In case it matters, this is the mineral formula I use:
Calcium (from microcrystalline hydroxyapatite) 600 mg 60%
Potassium (from potassium citrate) 99 mg 3%
Vitamin C (as ascorbic acid) 250 mg 417%
Vitamin D (as D3, cholecalciferol) 1800 IU 450%
Vitamin K (as K2, MK-7/menaquinone-7) 80 mcg 99%
Magnesium (from dimagnesium malate) 300 mg 75%
Zinc (from zinc monomethionine) 12 mg 80%
Copper (from copper gluconate) 1200 mcg 60%
Manganese (from manganese citrate) 2 mg 100%
Microcrystalline hydroxyapatite 2727 mg ???
Boron (from boron citrate)
asked byCaveMan_Mike (3275)
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on May 16, 2012
at 07:57 PM
Yes. In most cases, food based vitamins and minerals are more absorbable than supplements because the food based nutrients exist as part of a food complex. In other words, they are contained within a matrix of proteins, fats and carbohydrates; they are part of organic complexes that are bodies readily recognize as food. Whereas in supplements, the nutrients are usually isolated or chelated (minerals attached to an amino acid). Some minerals are even given in inorganic form, like magnesium oxide or zinc oxide.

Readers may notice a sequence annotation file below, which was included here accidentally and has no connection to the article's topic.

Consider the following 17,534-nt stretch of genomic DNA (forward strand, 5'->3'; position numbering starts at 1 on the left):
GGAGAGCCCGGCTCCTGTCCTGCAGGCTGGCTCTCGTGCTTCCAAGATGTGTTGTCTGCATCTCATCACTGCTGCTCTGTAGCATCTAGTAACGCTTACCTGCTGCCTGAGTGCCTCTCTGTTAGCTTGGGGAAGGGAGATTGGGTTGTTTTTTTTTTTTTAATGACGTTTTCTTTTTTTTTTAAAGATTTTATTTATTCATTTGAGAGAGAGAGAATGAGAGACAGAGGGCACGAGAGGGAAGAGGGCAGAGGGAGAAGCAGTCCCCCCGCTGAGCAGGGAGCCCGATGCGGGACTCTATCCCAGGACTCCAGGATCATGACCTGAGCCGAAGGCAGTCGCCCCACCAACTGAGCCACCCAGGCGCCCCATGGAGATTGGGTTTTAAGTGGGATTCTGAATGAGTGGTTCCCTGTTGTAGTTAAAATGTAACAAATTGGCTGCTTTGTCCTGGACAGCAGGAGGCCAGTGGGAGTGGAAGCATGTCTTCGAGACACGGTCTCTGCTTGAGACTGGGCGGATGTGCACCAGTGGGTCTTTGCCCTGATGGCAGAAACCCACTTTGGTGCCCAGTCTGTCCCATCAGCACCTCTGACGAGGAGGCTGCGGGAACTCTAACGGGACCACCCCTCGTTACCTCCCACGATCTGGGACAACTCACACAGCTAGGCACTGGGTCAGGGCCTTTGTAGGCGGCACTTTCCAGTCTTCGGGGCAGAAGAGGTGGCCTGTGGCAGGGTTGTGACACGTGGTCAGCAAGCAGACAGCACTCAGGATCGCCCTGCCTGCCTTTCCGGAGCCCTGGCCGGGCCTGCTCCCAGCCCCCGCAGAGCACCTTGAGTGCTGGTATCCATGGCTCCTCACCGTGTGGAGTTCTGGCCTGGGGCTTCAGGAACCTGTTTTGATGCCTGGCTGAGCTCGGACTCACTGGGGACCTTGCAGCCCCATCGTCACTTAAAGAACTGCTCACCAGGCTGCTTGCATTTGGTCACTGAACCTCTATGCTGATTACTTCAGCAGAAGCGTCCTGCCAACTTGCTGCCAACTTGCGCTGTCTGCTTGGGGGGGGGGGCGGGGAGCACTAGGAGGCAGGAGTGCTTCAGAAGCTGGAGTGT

This is not to say that supplements do not have their place if your overall diet is lacking, but for the most part food based nutrients will always be more absorbable than non-food based nutrients.
on May 17, 2012
at 07:36 AM
Once, and only once, I took some cal mag supplements. I got a kidney stone. I started researching and a lot of people do get kidney stones when taking calcium in pill form. Be careful. I eat dairy, especially raw milk and raw milk kefir, and I have never again had a stone. You couldn't pay me to take a pill with calcium in it. My bones are in great shape.
on May 17, 2012
at 05:46 AM
If you like bok-choy, that's a great source of calcium, and also helps in calcium absorption if you don't want to do milk/supplements. http://www.livestrong.com/article/32008-foods-absorb-calcium/